All active satellites make use of the radioelectric spectrum for the reception of telecommands and the broadcast of their onboard telemetry to their on-ground control segments. Moreover, telecommunications satellites also make use of this radio spectrum and have dedicated payload antennas dedicated to providing service to on-ground users. This causes that not only the physical Space Environment is becoming more and more crowded but also the radioelectric environment and spectrum.
These interference events take place when in the vicinity of the signal path (satellite-earth) there is another satellite crossing (above or below the emitting satellite) emitting another signal that causes interference on the first one, overlapping in the same on-ground area. There is a second type of radio-frequency interference caused by ground stations, that intentionally (jamming) or not, are emitting in the direction and using the same frequency and polarisation as a receiver satellite which is not the actual target of the signal.
To mitigate the impact of these RFI events, the preparation and provision of a service to predict and characterize this kind of events might be useful. This service will allow the satellite operators to plan their missions and identify the possible source of interferences to take the actions required to reduce, isolate, or eliminate their impact on their operations.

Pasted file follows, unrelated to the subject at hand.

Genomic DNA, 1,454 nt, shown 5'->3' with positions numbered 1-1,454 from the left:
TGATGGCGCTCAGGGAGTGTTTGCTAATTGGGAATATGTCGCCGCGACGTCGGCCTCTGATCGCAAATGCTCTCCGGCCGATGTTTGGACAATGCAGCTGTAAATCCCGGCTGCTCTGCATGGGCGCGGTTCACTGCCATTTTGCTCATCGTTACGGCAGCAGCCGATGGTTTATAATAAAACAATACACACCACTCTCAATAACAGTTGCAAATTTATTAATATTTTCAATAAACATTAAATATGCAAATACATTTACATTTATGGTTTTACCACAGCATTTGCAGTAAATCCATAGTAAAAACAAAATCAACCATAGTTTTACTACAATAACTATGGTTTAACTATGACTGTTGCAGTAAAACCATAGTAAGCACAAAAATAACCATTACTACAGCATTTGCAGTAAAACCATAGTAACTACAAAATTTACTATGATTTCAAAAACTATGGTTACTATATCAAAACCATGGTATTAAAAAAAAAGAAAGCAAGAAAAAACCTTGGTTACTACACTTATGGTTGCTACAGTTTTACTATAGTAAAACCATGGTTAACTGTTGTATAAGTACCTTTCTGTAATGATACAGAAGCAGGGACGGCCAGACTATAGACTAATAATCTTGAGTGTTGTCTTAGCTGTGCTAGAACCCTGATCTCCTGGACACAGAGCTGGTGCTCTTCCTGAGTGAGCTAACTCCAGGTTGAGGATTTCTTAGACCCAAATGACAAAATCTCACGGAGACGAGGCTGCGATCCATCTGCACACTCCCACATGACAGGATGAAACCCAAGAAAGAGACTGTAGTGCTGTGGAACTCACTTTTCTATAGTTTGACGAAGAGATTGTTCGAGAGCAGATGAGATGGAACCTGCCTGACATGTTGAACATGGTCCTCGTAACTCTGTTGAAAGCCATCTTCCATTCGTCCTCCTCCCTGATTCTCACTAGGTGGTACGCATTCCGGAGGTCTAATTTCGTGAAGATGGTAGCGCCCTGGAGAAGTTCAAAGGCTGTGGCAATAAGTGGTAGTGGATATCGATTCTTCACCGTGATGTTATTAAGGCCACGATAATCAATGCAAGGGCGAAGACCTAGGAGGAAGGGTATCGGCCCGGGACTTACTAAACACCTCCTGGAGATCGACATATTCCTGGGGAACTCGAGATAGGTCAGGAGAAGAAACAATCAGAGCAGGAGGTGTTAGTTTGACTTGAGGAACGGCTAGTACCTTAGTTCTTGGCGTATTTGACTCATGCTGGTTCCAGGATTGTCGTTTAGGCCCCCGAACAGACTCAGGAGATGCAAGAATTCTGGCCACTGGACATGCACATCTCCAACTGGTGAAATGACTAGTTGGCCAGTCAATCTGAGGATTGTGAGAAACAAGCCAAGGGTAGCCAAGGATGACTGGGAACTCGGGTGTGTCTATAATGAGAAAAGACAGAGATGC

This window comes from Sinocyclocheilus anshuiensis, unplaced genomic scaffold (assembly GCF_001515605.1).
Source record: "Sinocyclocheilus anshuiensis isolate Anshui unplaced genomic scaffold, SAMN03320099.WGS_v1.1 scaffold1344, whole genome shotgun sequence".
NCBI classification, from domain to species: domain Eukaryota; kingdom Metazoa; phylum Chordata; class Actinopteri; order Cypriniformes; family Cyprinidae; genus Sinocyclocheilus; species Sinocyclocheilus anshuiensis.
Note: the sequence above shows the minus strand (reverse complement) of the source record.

The proposed service is composed of three topics. The first is focused on the prediction and characterisation of future RFI events based on known satellite and ground emitters. The proposed methodology for the prediction of RFI, strongly relies on the creation and maintenance of a database of known emitters, containing information about the carrier satellite, the ground station, the frequency of emission and signal polarisation.
The second topic is the source identification of Space emitters based on historical RFI events. The proposed methodology consists of the historical analysis of a catalogue of orbits and the association between past RFI events and the passes of third-party satellites above or below the affected satellite. Once the potential source is identified, the user can be notified of expected future RFI events to take adequate mitigation actions or even decide on a change in the signal properties.
Finally, the third product is aimed at the geolocation of ground-based emitters causing RFI events: The proposed methodology is based on a passive-ranging method. Once the signal causing the interference is identified, a coordinated campaign with a second satellite irradiated also by the emitter causing the interference is required. By comparing the time difference of arrival of the signal between the two receivers and the orbit of both carrier satellites, it is possible to estimate the position of the ground-based emitter.
This work presents the details of the methodology applied in each case, simulation results and the preliminary service design.